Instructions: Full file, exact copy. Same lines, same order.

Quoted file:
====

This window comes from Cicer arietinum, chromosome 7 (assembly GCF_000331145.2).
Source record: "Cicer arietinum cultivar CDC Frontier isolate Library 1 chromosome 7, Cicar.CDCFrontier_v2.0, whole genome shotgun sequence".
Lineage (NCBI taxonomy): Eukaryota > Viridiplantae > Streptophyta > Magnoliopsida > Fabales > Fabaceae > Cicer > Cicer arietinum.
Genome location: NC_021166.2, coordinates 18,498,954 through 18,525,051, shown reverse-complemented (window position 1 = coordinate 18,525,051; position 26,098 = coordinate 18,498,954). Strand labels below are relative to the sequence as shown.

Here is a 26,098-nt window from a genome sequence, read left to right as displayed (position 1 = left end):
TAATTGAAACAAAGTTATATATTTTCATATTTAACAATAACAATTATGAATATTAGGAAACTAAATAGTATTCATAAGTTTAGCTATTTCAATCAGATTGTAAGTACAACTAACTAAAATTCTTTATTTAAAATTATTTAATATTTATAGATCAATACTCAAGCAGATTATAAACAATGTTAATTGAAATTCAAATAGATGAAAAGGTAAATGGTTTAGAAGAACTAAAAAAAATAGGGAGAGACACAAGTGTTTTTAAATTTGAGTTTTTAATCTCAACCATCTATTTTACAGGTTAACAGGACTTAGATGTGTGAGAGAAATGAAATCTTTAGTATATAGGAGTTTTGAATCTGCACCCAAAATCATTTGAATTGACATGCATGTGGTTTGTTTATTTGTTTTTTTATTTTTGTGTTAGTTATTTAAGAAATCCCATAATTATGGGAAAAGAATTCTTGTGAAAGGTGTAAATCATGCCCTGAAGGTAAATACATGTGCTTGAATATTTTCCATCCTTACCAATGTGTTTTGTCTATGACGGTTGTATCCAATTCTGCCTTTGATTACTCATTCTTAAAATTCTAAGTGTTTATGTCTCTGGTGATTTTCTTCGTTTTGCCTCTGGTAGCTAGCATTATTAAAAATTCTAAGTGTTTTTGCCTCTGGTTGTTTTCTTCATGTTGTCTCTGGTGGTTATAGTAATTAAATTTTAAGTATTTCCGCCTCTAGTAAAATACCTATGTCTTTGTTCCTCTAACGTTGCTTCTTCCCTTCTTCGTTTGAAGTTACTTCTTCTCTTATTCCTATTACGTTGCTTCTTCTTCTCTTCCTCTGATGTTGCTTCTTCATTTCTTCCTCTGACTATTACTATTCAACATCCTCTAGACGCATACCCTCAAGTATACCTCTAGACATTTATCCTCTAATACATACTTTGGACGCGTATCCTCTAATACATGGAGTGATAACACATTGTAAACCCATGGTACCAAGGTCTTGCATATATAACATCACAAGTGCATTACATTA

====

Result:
This window comes from Cicer arietinum, chromosome 7 (assembly GCF_000331145.2).
Source record: "Cicer arietinum cultivar CDC Frontier isolate Library 1 chromosome 7, Cicar.CDCFrontier_v2.0, whole genome shotgun sequence".
Lineage (NCBI taxonomy): Eukaryota > Viridiplantae > Streptophyta > Magnoliopsida > Fabales > Fabaceae > Cicer > Cicer arietinum.
Genome location: NC_021166.2, coordinates 18,498,954 through 18,525,051, shown reverse-complemented (window position 1 = coordinate 18,525,051; position 26,098 = coordinate 18,498,954). Strand labels below are relative to the sequence as shown.

Here is a 26,098-nt window from a genome sequence, read left to right as displayed (position 1 = left end):
TAATTGAAACAAAGTTATATATTTTCATATTTAACAATAACAATTATGAATATTAGGAAACTAAATAGTATTCATAAGTTTAGCTATTTCAATCAGATTGTAAGTACAACTAACTAAAATTCTTTATTTAAAATTATTTAATATTTATAGATCAATACTCAAGCAGATTATAAACAATGTTAATTGAAATTCAAATAGATGAAAAGGTAAATGGTTTAGAAGAACTAAAAAAAATAGGGAGAGACACAAGTGTTTTTAAATTTGAGTTTTTAATCTCAACCATCTATTTTACAGGTTAACAGGACTTAGATGTGTGAGAGAAATGAAATCTTTAGTATATAGGAGTTTTGAATCTGCACCCAAAATCATTTGAATTGACATGCATGTGGTTTGTTTATTTGTTTTTTTATTTTTGTGTTAGTTATTTAAGAAATCCCATAATTATGGGAAAAGAATTCTTGTGAAAGGTGTAAATCATGCCCTGAAGGTAAATACATGTGCTTGAATATTTTCCATCCTTACCAATGTGTTTTGTCTATGACGGTTGTATCCAATTCTGCCTTTGATTACTCATTCTTAAAATTCTAAGTGTTTATGTCTCTGGTGATTTTCTTCGTTTTGCCTCTGGTAGCTAGCATTATTAAAAATTCTAAGTGTTTTTGCCTCTGGTTGTTTTCTTCATGTTGTCTCTGGTGGTTATAGTAATTAAATTTTAAGTATTTCCGCCTCTAGTAAAATACCTATGTCTTTGTTCCTCTAACGTTGCTTCTTCCCTTCTTCGTTTGAAGTTACTTCTTCTCTTATTCCTATTACGTTGCTTCTTCTTCTCTTCCTCTGATGTTGCTTCTTCATTTCTTCCTCTGACTATTACTATTCAACATCCTCTAGACGCATACCCTCAAGTATACCTCTAGACATTTATCCTCTAATACATACTTTGGACGCGTATCCTCTAATACATGGAGTGATAACACATTGTAAACCCATGGTACCAAGGTCTTGCATATATAACATCACAAGTGCATTACATTA